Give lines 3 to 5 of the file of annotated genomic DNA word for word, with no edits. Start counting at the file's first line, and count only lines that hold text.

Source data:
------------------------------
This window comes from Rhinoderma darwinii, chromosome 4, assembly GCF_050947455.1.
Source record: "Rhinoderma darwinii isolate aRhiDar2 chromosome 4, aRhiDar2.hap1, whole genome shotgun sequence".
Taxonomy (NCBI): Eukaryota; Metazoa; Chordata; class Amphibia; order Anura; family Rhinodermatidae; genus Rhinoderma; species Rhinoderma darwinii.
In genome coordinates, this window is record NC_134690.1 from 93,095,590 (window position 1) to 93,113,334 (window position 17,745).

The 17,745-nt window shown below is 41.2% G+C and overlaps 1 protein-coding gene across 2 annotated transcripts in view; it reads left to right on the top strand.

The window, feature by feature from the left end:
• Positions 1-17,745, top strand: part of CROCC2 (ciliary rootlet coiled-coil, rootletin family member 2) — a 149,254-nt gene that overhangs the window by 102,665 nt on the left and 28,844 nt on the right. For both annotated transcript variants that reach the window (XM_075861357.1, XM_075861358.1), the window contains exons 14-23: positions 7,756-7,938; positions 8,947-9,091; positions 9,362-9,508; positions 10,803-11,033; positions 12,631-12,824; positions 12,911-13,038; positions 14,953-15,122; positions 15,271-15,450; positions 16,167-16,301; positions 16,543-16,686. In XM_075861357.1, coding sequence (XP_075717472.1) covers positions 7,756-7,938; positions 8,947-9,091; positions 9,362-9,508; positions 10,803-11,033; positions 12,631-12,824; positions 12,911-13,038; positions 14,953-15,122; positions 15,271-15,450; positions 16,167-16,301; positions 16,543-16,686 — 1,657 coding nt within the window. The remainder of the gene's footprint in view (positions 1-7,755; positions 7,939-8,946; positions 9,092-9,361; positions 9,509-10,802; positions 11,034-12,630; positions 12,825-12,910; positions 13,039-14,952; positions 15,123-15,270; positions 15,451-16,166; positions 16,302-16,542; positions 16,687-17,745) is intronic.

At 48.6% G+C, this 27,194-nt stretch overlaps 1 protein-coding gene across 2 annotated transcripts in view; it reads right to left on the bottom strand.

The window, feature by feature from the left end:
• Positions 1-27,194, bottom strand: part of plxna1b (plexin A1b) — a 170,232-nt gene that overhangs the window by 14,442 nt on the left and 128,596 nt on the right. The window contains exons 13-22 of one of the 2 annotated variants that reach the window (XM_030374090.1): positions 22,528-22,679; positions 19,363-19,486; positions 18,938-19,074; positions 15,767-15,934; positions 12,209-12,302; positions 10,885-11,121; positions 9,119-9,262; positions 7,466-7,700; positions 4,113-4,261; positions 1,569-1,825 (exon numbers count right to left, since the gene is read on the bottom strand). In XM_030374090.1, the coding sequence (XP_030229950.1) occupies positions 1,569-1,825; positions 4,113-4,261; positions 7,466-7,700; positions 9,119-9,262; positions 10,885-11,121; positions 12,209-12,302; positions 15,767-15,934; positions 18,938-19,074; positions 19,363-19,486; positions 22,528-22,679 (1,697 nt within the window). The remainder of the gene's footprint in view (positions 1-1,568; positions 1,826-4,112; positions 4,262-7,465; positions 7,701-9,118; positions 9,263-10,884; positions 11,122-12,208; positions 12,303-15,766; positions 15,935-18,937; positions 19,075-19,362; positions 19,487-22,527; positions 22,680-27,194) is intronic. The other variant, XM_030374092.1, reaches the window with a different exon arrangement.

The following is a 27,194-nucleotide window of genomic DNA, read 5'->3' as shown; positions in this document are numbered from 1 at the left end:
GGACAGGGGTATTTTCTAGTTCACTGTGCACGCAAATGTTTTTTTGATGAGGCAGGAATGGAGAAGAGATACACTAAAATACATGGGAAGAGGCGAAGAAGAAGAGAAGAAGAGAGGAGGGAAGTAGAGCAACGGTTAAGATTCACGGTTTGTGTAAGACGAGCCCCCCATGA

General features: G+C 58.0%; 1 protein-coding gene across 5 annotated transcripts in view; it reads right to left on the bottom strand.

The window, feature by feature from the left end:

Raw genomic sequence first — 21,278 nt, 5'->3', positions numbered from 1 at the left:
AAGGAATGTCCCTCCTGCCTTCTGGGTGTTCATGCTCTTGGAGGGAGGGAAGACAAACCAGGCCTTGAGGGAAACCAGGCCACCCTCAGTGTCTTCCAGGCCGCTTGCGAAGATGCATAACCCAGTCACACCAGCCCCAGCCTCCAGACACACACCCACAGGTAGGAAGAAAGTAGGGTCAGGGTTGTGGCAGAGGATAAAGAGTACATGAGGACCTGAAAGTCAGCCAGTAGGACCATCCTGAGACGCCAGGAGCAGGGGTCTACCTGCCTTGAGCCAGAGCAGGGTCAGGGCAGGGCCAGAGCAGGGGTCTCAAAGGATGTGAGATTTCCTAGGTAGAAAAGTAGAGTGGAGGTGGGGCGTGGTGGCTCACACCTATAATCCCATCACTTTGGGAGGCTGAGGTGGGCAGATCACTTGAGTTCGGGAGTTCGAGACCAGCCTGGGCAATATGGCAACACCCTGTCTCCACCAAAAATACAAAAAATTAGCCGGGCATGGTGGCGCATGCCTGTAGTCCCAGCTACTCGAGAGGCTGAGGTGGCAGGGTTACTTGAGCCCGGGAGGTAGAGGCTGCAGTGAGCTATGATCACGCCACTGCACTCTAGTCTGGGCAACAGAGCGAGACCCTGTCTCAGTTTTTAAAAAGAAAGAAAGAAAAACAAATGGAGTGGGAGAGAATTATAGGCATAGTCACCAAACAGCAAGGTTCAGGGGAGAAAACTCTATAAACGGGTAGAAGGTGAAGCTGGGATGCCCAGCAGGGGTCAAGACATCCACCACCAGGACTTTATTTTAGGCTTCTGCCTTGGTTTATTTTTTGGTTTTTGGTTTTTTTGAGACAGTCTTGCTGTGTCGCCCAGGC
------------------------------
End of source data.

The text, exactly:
Taxonomy (NCBI): Eukaryota; Metazoa; Chordata; class Amphibia; order Anura; family Rhinodermatidae; genus Rhinoderma; species Rhinoderma darwinii.
In genome coordinates, this window is record NC_134690.1 from 93,095,590 (window position 1) to 93,113,334 (window position 17,745).

The 17,745-nt window shown below is 41.2% G+C and overlaps 1 protein-coding gene across 2 annotated transcripts in view; it reads left to right on the top strand.